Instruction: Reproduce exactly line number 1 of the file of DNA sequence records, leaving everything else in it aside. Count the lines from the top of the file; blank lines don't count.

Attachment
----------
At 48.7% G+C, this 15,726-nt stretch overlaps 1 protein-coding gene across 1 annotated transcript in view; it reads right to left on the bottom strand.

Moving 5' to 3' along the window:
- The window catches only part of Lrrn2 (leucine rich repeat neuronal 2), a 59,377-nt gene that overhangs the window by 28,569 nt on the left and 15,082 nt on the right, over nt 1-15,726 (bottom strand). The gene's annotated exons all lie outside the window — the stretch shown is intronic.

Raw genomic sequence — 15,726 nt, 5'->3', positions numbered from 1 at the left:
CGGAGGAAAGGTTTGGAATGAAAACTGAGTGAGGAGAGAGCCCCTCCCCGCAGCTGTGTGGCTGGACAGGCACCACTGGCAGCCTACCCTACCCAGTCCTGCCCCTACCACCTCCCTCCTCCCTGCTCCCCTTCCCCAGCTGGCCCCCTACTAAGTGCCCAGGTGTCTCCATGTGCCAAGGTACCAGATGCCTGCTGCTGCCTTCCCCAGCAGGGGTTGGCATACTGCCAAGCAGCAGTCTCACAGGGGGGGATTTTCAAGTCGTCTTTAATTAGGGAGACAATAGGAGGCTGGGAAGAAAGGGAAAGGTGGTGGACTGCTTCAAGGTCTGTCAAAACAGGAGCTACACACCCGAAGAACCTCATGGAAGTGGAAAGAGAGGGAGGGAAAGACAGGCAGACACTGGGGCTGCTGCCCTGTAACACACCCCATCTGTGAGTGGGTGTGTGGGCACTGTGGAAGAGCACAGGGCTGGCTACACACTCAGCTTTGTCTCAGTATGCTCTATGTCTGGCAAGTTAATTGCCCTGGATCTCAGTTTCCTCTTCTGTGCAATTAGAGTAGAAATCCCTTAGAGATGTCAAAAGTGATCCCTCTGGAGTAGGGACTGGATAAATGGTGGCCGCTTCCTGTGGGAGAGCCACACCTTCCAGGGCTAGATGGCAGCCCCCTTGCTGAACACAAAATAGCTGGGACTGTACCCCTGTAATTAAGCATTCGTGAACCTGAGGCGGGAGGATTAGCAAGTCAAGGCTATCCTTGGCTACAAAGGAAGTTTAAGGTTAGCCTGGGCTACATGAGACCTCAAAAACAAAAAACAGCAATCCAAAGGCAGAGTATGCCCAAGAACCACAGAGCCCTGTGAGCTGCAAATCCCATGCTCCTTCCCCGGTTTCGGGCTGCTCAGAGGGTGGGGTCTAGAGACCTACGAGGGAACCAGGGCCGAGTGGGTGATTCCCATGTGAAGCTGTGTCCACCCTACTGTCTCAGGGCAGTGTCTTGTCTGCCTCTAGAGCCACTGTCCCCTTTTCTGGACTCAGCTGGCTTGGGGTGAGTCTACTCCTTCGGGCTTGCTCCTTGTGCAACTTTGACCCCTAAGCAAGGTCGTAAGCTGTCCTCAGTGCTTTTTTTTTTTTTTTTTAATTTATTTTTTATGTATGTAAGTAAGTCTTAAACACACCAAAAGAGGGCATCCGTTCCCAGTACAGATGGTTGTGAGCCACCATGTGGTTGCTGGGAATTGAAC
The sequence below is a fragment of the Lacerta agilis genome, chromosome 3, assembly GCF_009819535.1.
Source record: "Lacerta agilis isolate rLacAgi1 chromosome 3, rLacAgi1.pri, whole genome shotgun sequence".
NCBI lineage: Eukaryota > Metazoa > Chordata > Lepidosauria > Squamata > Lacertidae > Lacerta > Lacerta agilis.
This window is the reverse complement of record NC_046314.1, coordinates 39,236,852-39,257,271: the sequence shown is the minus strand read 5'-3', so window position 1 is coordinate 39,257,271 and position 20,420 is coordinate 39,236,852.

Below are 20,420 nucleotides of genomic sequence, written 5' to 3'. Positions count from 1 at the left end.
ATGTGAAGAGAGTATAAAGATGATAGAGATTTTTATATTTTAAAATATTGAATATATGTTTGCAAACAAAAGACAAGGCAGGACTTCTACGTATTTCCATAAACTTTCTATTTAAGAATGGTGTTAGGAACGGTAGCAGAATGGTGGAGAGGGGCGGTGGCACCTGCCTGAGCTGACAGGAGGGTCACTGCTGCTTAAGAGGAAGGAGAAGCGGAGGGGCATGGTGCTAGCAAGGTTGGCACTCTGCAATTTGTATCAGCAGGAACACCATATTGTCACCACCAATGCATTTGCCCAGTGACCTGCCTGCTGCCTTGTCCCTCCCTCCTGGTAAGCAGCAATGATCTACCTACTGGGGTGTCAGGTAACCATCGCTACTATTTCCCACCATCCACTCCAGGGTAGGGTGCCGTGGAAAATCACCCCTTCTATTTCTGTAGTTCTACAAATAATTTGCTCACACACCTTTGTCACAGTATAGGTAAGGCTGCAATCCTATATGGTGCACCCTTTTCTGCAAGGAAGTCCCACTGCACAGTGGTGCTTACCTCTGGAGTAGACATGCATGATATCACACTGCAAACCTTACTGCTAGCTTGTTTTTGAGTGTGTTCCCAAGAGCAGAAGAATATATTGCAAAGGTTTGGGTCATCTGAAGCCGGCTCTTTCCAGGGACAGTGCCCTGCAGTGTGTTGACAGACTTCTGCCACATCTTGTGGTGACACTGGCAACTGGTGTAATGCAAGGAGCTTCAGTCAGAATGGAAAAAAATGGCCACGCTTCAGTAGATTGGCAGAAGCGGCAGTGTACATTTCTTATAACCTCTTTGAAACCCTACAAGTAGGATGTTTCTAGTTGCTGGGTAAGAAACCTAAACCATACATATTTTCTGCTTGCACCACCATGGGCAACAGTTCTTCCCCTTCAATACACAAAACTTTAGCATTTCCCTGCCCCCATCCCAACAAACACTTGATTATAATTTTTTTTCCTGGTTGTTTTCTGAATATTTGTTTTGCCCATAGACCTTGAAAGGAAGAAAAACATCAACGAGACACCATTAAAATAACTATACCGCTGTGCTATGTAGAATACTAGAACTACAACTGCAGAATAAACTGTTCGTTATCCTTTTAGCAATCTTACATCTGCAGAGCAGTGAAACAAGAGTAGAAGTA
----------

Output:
At 48.7% G+C, this 15,726-nt stretch overlaps 1 protein-coding gene across 1 annotated transcript in view; it reads right to left on the bottom strand.